Asia mainly Malysia, Pakistan and the GCC are considered to be the hub that is hosting and enticing the development and the perfection of the shariaa' investment and compliance philosophy and implementation. The fact that the Islamic world and specifically the GCC holds a substantial amount of sovereign wealth and due to the major increase in the pool of Islamic funds seeking shariaa' compliant investment opportunities, has raised the awareness on the necessity of such products within the major financial economies such as the US, UK and Europe. Education on Islamic investment is now available in major universities in the US and the UK.

Q4. Would you maintain that this universe of compliant investments carries a problem of quantity (more funds needed) or quality (better managers needed)? Or both?

I think it's both as more products are definitely needed with enhanced liquidity and hedging features and I believe this is the main challenge that the Islamic investment is facing, especially in today's Investment environment where minimizing risk has become a major portion of the investment equation through hedging possibilities and enhanced liquidity, I am not sure that there is a consensus amongst shariaa' scholars on the compliance to the injunctions of Islam of some the instruments used for hedging.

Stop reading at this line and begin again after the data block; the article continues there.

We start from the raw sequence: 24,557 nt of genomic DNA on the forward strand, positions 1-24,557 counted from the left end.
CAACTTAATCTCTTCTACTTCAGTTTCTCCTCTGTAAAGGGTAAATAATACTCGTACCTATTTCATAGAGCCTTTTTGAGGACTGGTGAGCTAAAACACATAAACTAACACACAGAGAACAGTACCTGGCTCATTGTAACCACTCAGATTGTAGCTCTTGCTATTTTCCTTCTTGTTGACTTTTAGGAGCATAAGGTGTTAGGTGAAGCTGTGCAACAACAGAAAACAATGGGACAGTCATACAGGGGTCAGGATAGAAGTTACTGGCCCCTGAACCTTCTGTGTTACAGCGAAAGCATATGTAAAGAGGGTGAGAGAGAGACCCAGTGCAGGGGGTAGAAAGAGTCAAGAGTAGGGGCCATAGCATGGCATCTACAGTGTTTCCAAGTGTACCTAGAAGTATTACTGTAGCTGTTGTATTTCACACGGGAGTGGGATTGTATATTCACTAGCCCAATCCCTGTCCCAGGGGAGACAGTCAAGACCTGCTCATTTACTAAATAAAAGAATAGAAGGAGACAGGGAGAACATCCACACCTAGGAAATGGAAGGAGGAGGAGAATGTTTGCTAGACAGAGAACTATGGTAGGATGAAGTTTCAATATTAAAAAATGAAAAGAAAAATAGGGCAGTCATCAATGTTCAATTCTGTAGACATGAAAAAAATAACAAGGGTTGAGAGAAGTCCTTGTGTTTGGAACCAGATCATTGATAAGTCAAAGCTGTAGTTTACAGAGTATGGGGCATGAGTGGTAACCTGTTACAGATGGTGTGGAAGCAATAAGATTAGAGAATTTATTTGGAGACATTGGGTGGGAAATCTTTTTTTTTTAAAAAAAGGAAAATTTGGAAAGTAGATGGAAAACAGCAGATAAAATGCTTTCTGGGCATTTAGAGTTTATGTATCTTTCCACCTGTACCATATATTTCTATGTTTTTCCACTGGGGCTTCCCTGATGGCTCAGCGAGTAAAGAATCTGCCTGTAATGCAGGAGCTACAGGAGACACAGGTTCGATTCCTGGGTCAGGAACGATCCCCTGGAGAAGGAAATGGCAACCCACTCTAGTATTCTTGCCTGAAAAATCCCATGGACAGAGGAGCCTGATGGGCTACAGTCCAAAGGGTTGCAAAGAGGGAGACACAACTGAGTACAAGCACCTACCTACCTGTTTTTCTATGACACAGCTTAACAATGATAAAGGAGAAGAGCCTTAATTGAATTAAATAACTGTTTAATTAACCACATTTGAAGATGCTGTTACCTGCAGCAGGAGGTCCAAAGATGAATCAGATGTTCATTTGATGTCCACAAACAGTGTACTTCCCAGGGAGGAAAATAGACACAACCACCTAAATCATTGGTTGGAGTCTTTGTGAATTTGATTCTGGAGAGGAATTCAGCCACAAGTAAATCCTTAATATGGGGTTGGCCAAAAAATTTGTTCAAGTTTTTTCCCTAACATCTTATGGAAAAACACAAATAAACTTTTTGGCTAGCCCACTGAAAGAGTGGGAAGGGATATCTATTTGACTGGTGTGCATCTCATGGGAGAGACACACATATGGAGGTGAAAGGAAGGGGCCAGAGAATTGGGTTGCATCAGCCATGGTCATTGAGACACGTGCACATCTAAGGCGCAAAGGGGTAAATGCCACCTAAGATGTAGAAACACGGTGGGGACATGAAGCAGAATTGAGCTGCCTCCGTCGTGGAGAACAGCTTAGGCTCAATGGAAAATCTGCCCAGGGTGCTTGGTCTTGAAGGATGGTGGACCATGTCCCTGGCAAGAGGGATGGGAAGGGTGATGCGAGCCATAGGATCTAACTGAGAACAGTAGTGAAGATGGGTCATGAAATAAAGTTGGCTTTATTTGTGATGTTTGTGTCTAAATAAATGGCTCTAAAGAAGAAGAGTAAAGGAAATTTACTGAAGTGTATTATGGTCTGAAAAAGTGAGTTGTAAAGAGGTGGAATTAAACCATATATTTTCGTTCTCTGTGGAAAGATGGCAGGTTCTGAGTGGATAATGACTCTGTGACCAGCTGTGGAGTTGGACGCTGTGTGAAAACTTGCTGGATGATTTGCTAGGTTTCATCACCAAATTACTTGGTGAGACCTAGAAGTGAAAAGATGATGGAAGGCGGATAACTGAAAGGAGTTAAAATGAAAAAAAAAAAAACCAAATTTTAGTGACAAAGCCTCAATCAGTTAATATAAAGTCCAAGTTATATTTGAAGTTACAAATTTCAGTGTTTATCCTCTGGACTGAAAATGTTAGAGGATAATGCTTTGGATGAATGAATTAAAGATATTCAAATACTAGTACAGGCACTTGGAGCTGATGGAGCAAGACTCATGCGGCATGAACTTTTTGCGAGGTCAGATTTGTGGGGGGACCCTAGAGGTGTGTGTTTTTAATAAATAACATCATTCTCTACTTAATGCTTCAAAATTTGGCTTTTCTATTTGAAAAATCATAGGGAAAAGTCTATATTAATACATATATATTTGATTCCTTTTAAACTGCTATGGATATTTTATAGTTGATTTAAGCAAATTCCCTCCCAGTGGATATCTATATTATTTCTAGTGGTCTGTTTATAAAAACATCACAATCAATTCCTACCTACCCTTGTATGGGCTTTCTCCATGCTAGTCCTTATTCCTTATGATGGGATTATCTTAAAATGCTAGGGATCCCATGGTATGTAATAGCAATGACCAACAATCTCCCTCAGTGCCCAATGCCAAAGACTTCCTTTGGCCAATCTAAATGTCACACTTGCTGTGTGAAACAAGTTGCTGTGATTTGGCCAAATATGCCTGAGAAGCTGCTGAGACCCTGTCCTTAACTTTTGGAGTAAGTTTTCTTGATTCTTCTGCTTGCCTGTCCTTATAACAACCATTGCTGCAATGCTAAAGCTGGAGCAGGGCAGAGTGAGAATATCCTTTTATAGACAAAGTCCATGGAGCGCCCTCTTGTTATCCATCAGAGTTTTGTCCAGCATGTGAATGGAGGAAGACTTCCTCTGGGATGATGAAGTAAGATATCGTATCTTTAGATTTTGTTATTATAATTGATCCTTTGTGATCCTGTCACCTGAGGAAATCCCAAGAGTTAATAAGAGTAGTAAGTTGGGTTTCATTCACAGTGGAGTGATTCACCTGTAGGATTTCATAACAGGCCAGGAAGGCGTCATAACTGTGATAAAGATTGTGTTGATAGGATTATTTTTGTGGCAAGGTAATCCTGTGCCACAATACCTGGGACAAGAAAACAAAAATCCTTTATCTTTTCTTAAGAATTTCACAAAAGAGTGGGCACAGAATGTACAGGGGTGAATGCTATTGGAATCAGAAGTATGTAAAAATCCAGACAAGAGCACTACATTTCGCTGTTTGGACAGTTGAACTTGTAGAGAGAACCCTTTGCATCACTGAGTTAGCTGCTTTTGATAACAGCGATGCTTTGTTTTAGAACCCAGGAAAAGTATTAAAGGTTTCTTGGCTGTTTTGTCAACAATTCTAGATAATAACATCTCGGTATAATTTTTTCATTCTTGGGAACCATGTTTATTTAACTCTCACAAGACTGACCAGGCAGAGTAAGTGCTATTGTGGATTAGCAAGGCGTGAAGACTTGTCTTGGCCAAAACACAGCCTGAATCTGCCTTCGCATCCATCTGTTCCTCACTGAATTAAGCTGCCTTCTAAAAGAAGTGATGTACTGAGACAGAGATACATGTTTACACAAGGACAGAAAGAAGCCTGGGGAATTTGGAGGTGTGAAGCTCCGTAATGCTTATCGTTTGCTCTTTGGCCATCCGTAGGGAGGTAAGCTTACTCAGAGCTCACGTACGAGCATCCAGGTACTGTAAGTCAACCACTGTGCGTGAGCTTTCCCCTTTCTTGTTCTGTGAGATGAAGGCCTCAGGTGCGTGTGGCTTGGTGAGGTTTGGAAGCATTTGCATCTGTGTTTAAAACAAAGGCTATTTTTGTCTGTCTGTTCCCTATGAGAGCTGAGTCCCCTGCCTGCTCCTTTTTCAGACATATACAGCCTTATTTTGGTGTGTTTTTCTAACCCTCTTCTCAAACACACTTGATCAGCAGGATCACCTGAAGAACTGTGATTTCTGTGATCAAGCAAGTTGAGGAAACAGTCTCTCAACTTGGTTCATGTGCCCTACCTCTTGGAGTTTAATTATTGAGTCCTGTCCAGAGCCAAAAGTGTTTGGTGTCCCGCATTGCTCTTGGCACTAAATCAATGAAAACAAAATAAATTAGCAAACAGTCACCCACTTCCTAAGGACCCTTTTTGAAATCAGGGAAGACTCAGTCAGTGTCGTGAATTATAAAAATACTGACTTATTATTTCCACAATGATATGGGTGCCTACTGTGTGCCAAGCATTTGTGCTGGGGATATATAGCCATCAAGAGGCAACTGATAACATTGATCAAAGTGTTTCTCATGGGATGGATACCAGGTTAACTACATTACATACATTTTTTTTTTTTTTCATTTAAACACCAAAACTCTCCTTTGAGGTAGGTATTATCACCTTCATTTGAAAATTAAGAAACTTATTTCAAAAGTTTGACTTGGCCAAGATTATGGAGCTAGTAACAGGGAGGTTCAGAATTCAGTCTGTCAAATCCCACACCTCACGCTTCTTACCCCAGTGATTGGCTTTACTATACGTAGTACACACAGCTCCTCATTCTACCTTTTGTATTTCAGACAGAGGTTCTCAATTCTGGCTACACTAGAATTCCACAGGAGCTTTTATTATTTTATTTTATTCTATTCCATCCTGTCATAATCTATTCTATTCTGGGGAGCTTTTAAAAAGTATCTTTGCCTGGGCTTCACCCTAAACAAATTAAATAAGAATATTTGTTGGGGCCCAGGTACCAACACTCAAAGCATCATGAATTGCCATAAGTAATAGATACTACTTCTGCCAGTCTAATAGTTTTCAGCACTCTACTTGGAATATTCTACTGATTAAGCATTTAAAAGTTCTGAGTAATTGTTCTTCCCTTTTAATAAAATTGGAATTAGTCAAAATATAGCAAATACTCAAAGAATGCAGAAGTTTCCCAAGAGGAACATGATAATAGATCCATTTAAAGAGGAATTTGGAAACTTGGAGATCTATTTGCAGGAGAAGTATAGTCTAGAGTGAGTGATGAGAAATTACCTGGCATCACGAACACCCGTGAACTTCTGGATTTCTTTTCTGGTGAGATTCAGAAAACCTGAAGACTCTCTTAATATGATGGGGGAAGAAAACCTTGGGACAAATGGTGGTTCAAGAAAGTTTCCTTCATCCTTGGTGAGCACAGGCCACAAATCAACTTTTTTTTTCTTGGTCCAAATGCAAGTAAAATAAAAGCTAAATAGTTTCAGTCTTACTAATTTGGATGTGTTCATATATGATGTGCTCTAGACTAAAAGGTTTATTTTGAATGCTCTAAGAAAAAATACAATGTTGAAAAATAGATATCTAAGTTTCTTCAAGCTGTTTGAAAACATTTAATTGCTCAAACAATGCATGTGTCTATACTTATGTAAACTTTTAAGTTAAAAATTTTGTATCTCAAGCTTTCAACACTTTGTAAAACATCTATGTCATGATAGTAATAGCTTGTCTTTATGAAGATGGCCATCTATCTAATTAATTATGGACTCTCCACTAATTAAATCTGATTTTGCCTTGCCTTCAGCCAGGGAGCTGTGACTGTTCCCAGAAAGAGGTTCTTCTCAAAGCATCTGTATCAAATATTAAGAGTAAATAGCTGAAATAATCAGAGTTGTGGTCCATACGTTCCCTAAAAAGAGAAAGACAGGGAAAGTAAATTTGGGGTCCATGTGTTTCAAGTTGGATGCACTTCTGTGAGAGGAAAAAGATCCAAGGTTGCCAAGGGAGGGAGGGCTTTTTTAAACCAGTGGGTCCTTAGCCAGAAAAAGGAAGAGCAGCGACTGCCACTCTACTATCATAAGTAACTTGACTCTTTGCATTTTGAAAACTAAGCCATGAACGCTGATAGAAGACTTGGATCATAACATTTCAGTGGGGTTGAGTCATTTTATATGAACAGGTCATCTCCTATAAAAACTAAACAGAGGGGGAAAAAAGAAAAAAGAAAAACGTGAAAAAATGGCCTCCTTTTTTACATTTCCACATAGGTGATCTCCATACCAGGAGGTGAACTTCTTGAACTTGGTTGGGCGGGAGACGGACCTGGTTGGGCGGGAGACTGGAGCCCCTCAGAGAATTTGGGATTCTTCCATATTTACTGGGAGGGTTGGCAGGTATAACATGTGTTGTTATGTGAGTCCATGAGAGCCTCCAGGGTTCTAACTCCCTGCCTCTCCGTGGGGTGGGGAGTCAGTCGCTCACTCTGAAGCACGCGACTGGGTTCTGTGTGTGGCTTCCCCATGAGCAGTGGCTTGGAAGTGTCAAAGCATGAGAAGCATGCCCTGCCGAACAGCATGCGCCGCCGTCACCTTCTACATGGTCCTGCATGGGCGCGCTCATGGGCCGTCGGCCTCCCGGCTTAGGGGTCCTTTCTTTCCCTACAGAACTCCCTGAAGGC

Q5. With your experience managing both conventional and Shariah compliant products side by side (such as your Shariah compliant Kamco Energy Services Fund), do you see a distinct client preference for either one?

Feels like hitting two birds in one stone at first sight when you structure a Shariaa' compliant product under the assumption that a shariaa' compliant product would be appealing to shariaa' compliant and conventional investors, our experience shows that this is not always the case especially when you realize that there are two levels of Islamic investments the shariaa' compliant and the shariaa' compliant by articles of association thus another layer of distinction in Islamic investment.

Q6. Much has been said about real estate and/or illiquid investment products in Islamic finance, to what extent do you mitigate any potential issues of concentration, liquidity, idiosyncratic risk, etc on your portfolios?